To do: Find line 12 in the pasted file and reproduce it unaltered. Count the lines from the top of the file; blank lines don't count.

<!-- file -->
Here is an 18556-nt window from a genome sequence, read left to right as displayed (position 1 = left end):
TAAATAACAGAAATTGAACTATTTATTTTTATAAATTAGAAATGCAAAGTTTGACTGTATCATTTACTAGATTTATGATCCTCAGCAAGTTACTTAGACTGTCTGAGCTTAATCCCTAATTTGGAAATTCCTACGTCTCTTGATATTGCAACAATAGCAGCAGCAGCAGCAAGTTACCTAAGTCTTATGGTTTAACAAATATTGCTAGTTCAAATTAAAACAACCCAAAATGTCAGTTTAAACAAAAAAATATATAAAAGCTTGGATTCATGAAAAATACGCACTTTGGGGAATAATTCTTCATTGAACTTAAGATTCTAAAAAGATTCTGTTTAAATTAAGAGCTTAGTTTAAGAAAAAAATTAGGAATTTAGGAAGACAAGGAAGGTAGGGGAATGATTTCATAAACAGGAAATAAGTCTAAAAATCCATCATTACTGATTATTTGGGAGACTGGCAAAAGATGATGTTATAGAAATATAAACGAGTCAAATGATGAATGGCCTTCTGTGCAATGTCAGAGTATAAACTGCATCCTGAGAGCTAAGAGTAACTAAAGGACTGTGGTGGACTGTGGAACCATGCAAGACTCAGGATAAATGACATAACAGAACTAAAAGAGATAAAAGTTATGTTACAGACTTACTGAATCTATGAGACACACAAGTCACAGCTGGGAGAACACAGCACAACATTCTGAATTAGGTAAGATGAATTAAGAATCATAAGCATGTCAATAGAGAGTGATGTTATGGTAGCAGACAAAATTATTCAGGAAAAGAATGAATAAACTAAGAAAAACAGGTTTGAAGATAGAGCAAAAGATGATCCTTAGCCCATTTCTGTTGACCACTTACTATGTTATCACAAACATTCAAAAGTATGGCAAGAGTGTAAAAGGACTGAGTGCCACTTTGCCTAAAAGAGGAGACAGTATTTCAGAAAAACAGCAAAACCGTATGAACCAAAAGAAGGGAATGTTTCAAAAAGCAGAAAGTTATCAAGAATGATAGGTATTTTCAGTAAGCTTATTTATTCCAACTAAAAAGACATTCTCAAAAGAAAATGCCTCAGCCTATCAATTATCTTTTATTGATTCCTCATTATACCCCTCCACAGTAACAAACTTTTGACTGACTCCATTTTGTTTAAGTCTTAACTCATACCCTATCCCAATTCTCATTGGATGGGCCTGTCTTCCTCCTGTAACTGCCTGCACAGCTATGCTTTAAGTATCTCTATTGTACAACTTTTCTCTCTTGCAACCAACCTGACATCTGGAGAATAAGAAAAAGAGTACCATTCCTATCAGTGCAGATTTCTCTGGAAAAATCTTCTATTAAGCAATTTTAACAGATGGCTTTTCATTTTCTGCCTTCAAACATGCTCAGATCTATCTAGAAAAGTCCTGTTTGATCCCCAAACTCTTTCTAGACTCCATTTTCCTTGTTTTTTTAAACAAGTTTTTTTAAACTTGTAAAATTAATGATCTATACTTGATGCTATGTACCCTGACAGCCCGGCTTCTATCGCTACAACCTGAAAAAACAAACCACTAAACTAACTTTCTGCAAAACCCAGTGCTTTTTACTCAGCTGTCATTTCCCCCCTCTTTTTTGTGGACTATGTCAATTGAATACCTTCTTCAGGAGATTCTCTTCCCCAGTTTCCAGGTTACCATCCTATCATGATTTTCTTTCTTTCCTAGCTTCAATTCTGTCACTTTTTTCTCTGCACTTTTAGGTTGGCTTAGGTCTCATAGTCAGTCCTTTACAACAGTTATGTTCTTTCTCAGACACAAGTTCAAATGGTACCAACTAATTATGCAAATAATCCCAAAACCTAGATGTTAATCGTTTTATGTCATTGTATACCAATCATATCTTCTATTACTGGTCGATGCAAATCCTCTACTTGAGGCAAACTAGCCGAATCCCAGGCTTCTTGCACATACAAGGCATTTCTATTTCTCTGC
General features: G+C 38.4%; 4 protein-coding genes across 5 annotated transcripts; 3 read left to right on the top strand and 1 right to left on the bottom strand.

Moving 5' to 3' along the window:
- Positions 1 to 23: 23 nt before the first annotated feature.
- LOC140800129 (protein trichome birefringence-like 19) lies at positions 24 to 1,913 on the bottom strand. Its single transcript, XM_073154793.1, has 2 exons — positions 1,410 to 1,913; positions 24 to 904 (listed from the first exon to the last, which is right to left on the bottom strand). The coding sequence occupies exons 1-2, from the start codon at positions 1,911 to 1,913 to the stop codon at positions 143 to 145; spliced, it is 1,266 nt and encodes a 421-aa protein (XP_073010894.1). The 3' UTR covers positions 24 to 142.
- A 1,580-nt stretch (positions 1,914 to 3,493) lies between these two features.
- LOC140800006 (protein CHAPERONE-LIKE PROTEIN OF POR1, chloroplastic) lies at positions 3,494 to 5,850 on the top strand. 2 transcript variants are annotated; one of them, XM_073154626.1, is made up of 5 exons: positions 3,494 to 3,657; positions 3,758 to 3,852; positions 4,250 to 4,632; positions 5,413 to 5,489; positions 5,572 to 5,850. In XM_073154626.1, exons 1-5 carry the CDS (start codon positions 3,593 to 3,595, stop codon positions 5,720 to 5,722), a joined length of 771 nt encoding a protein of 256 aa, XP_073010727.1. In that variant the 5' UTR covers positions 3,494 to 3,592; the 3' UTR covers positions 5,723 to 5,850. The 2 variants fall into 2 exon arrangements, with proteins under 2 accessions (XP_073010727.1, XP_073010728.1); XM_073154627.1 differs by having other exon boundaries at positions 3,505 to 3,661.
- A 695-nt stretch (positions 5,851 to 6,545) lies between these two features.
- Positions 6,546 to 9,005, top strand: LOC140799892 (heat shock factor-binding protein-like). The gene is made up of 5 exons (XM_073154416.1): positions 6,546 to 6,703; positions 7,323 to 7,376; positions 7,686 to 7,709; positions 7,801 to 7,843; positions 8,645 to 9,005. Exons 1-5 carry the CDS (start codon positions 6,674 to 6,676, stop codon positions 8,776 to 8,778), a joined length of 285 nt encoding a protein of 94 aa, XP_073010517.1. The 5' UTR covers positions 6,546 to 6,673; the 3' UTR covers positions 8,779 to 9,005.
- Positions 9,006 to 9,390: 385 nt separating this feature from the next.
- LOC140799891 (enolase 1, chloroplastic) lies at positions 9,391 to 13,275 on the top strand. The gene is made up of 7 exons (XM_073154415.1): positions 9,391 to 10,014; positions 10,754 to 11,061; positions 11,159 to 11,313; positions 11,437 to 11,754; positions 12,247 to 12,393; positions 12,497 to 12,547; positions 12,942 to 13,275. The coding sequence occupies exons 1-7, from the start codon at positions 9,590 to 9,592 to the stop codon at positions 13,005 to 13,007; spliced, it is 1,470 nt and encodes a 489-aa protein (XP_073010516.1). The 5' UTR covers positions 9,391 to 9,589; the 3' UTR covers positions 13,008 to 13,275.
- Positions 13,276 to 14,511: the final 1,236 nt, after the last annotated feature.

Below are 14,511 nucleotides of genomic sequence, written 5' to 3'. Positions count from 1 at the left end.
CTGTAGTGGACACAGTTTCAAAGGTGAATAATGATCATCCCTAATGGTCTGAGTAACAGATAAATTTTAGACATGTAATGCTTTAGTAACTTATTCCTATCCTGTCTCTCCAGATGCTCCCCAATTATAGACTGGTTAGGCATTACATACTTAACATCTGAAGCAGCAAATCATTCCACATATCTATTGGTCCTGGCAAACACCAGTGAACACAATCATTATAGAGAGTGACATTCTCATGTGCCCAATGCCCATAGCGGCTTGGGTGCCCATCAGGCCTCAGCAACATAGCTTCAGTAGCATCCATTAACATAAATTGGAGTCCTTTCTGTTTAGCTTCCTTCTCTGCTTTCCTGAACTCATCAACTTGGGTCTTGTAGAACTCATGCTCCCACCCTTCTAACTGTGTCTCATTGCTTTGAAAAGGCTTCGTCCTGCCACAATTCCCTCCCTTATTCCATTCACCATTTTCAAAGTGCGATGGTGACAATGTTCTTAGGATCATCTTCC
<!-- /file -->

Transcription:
- LOC140799891 (enolase 1, chloroplastic) lies at positions 9,391 to 13,275 on the top strand. The gene is made up of 7 exons (XM_073154415.1): positions 9,391 to 10,014; positions 10,754 to 11,061; positions 11,159 to 11,313; positions 11,437 to 11,754; positions 12,247 to 12,393; positions 12,497 to 12,547; positions 12,942 to 13,275. The coding sequence occupies exons 1-7, from the start codon at positions 9,590 to 9,592 to the stop codon at positions 13,005 to 13,007; spliced, it is 1,470 nt and encodes a 489-aa protein (XP_073010516.1). The 5' UTR covers positions 9,391 to 9,589; the 3' UTR covers positions 13,008 to 13,275.